1890 Colonial Revival – Butler, PA

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Added to OHD on 11/18/17   -   Last OHD Update: 10/14/19   -   12 Comments

508 N Mckean St, Butler, PA 16001

  • $207,000
  • 7 Bed
  • 4.5 Bath
  • 0.44 Ac.
A rare opportunity to own one of the most treasured pieces of history. You will truly feel like you have stepped back in time. Unbelievable historic detail. There is an apartment downstairs with a separate side-door entrance. HUGE laundry room in the basement. Double lot is nearly half an acre. Plenty of room to put in a garage plus more parking in back. Covered parking on side off kitchen. 10-foot ceilings!
Contact Information
Myrleen Manley, Coldwell Banker,
(412) 487-0500


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12 Comments on 1890 Colonial Revival – Butler, PA

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  1. DonS says: 56 comments

    Great second floor bathroom! Love to see these old bathrooms left intact.

    7
  2. Tommy Q says: 466 comments

    Neighborhood full of lovely and impressive homes. Hopefully, this one could revert to a single-family dwelling. Sweet!

    2
  3. Hoyt Clagwell says: 256 comments

    Surely closer to 1910 than 1890.

    2
  4. RobynMeRobynMe says: 116 comments
    1907 George F. Barber
    Hamlet, NC

    By 1910 would’nt houses have been built with electricity in mind? And more radiators/fewer fireplaces?

    I agree that it’s way too clean-lined it to be classed as Victorian. The gable shouts Dutch Colonial at me, the dormers confuse me (not hard to do), the carpets… well.

    I adore the clawfoot, leaded glass and box beams.

    2
    • Michael Mackin says: 2044 comments

      The radiators are all there, just built into the wall below all the windows. It’s a nice touch and a nice detail you don’t see all the time.

      1
  5. Ryan says: 562 comments

    A little work here and there would make it feel less institutional and more like the family home it was meant to be. I would paint some (not all) of the woodwork, too, as I believe it would feel more Colonial Revival and less late Victorian that way. Of course YMMV. Stone houses are the best.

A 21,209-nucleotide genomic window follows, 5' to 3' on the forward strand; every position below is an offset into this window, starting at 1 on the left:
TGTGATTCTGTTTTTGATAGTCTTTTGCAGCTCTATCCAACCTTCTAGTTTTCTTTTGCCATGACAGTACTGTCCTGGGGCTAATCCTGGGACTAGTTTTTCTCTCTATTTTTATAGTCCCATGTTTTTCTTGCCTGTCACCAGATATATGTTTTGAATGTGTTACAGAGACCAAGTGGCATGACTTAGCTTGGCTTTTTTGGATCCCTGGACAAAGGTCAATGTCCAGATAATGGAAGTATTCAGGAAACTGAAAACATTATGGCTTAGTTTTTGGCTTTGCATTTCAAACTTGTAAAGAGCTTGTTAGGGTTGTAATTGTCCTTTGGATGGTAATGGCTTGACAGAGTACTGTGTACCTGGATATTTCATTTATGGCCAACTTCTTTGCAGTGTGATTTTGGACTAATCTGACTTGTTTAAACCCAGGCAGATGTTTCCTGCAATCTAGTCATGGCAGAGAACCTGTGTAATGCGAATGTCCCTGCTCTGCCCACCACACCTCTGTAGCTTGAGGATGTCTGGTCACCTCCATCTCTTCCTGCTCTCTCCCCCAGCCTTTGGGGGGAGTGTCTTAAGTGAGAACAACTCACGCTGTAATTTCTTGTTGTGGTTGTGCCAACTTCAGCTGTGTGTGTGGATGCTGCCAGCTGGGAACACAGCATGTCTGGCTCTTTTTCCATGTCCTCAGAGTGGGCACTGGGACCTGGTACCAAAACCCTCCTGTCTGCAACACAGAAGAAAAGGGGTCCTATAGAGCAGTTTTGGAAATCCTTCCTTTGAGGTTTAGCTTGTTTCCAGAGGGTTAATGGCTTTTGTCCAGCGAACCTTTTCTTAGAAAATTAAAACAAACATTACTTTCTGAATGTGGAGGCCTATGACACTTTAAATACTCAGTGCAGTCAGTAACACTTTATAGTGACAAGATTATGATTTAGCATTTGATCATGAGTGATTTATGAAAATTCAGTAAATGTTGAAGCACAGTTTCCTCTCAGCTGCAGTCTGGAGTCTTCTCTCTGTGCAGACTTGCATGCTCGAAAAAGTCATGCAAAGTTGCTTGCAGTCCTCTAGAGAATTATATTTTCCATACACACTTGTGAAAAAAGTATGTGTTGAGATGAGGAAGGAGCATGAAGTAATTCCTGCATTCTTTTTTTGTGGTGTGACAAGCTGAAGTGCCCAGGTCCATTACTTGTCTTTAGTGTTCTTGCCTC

1
  6. Connie Murray says: 125 comments

    Wow, that stone house is a steal! Nice neighborhood too! Property taxes aren’t too bad. Crime rate a little over the nation average but not too bad. All in all, a definite contender!

    3
  7. JullesJulles says: 530 comments
    OHD Supporter

    Loved all the woodwork in the slides until I got to the kitchen, then I put the brakes on but then I saw those boxed beams with the “X” in the center. How cool! I’ve never seen that before. That must have been one heck of a cabinet maker to produce all that.

    1
  8. augman says: 39 comments

    A transom fan!

    1
  9. John Shiflet says: 5397 comments

    This appears to be a near mansion level home. I concur with those who feel it dates post-1900. In 1890, the Colonial/Classical Revival mania that swept through the American architectural landscape was still several years away. (the 1893 Chicago World’s Columbian Exposition with its Classical lines and imitation marble launched a surge in architectural Classicism) I don’t even attempt to separate the Classical and Colonial Revivals as many houses incorporated details from both. The “Colonial” details are often copied from high-style Georgian era colonial homes. (inspired by the same across the Atlantic and those were inspired by examples from ancient Rome and Greece) As for the house itself, the use of native stone for home construction has a long history in Pennsylvania dating back to Colonial times. Seems like a bargain for the asking price but of course, due diligence and careful inspections are recommended. The craftsmanship evident is outstanding as others have noted.

    3
  10. CharlesB says: 481 comments

    This place looks to me like a “kissing cousin” of the Albion, NY house that was posted a while back (https://www.oldhousedreams.com/2017/09/04/1907-colonial-revival-albion-ny/), only with a gambrel roof and the Palladian windows jiggled around a bit. That one was dated 1907.

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